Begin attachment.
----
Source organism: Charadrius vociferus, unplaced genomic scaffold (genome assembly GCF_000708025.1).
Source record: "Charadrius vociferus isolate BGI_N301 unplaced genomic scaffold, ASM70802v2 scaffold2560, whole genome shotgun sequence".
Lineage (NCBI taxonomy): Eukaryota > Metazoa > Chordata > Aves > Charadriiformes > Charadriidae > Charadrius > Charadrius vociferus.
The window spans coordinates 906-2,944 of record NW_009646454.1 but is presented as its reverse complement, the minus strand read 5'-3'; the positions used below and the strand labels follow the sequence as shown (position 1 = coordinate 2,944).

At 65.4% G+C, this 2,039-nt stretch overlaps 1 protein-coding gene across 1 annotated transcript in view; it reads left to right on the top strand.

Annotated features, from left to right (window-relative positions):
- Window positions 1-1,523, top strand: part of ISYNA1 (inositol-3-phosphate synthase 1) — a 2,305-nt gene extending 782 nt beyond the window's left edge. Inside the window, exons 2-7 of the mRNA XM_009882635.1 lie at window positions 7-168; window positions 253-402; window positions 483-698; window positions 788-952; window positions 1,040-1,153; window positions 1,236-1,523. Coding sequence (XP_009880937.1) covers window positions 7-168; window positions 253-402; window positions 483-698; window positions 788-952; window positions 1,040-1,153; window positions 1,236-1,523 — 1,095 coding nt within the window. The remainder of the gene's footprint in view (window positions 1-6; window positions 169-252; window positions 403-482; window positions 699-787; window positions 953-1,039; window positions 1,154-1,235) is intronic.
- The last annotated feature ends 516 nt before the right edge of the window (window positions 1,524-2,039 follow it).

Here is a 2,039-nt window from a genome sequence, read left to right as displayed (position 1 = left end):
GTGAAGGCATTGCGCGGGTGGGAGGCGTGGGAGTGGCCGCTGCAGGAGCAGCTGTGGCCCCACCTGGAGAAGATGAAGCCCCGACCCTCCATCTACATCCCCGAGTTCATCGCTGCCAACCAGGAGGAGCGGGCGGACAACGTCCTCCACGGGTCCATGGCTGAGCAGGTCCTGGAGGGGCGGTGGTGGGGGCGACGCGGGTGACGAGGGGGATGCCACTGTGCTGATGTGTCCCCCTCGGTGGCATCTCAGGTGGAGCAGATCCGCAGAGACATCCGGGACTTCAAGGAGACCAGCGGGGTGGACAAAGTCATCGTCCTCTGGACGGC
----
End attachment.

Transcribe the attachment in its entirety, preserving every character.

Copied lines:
Source organism: Charadrius vociferus, unplaced genomic scaffold (genome assembly GCF_000708025.1).
Source record: "Charadrius vociferus isolate BGI_N301 unplaced genomic scaffold, ASM70802v2 scaffold2560, whole genome shotgun sequence".
Lineage (NCBI taxonomy): Eukaryota > Metazoa > Chordata > Aves > Charadriiformes > Charadriidae > Charadrius > Charadrius vociferus.
The window spans coordinates 906-2,944 of record NW_009646454.1 but is presented as its reverse complement, the minus strand read 5'-3'; the positions used below and the strand labels follow the sequence as shown (position 1 = coordinate 2,944).

At 65.4% G+C, this 2,039-nt stretch overlaps 1 protein-coding gene across 1 annotated transcript in view; it reads left to right on the top strand.

Annotated features, from left to right (window-relative positions):
- Window positions 1-1,523, top strand: part of ISYNA1 (inositol-3-phosphate synthase 1) — a 2,305-nt gene extending 782 nt beyond the window's left edge. Inside the window, exons 2-7 of the mRNA XM_009882635.1 lie at window positions 7-168; window positions 253-402; window positions 483-698; window positions 788-952; window positions 1,040-1,153; window positions 1,236-1,523. Coding sequence (XP_009880937.1) covers window positions 7-168; window positions 253-402; window positions 483-698; window positions 788-952; window positions 1,040-1,153; window positions 1,236-1,523 — 1,095 coding nt within the window. The remainder of the gene's footprint in view (window positions 1-6; window positions 169-252; window positions 403-482; window positions 699-787; window positions 953-1,039; window positions 1,154-1,235) is intronic.
- The last annotated feature ends 516 nt before the right edge of the window (window positions 1,524-2,039 follow it).

Here is a 2,039-nt window from a genome sequence, read left to right as displayed (position 1 = left end):
GTGAAGGCATTGCGCGGGTGGGAGGCGTGGGAGTGGCCGCTGCAGGAGCAGCTGTGGCCCCACCTGGAGAAGATGAAGCCCCGACCCTCCATCTACATCCCCGAGTTCATCGCTGCCAACCAGGAGGAGCGGGCGGACAACGTCCTCCACGGGTCCATGGCTGAGCAGGTCCTGGAGGGGCGGTGGTGGGGGCGACGCGGGTGACGAGGGGGATGCCACTGTGCTGATGTGTCCCCCTCGGTGGCATCTCAGGTGGAGCAGATCCGCAGAGACATCCGGGACTTCAAGGAGACCAGCGGGGTGGACAAAGTCATCGTCCTCTGGACGGC